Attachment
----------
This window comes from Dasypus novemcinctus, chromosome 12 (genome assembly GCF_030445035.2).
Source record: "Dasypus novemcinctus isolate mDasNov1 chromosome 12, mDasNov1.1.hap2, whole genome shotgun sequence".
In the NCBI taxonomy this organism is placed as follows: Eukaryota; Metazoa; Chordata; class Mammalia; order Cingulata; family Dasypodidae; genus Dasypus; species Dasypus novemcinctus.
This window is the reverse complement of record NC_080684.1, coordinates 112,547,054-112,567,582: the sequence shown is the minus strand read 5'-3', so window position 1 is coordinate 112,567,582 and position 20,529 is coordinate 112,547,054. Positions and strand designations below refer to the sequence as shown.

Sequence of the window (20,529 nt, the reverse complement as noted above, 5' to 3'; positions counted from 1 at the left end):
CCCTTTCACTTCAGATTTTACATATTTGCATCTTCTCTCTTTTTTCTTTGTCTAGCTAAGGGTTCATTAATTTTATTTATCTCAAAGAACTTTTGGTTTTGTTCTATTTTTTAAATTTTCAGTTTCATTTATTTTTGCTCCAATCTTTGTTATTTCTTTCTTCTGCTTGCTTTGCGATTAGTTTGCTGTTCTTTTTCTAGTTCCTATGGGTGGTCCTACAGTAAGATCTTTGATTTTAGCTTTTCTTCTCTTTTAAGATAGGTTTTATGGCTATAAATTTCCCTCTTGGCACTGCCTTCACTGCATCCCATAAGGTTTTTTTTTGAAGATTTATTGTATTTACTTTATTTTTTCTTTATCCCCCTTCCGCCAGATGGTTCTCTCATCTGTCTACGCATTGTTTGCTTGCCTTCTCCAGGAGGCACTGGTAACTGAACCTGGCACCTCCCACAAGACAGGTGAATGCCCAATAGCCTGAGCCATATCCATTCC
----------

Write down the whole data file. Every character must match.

This window comes from Dasypus novemcinctus, chromosome 12 (genome assembly GCF_030445035.2).
Source record: "Dasypus novemcinctus isolate mDasNov1 chromosome 12, mDasNov1.1.hap2, whole genome shotgun sequence".
In the NCBI taxonomy this organism is placed as follows: Eukaryota; Metazoa; Chordata; class Mammalia; order Cingulata; family Dasypodidae; genus Dasypus; species Dasypus novemcinctus.
This window is the reverse complement of record NC_080684.1, coordinates 112,547,054-112,567,582: the sequence shown is the minus strand read 5'-3', so window position 1 is coordinate 112,567,582 and position 20,529 is coordinate 112,547,054. Positions and strand designations below refer to the sequence as shown.

Sequence of the window (20,529 nt, the reverse complement as noted above, 5' to 3'; positions counted from 1 at the left end):
CCCTTTCACTTCAGATTTTACATATTTGCATCTTCTCTCTTTTTTCTTTGTCTAGCTAAGGGTTCATTAATTTTATTTATCTCAAAGAACTTTTGGTTTTGTTCTATTTTTTAAATTTTCAGTTTCATTTATTTTTGCTCCAATCTTTGTTATTTCTTTCTTCTGCTTGCTTTGCGATTAGTTTGCTGTTCTTTTTCTAGTTCCTATGGGTGGTCCTACAGTAAGATCTTTGATTTTAGCTTTTCTTCTCTTTTAAGATAGGTTTTATGGCTATAAATTTCCCTCTTGGCACTGCCTTCACTGCATCCCATAAGGTTTTTTTTTGAAGATTTATTGTATTTACTTTATTTTTTCTTTATCCCCCTTCCGCCAGATGGTTCTCTCATCTGTCTACGCATTGTTTGCTTGCCTTCTCCAGGAGGCACTGGTAACTGAACCTGGCACCTCCCACAAGACAGGTGAATGCCCAATAGCCTGAGCCATATCCATTCC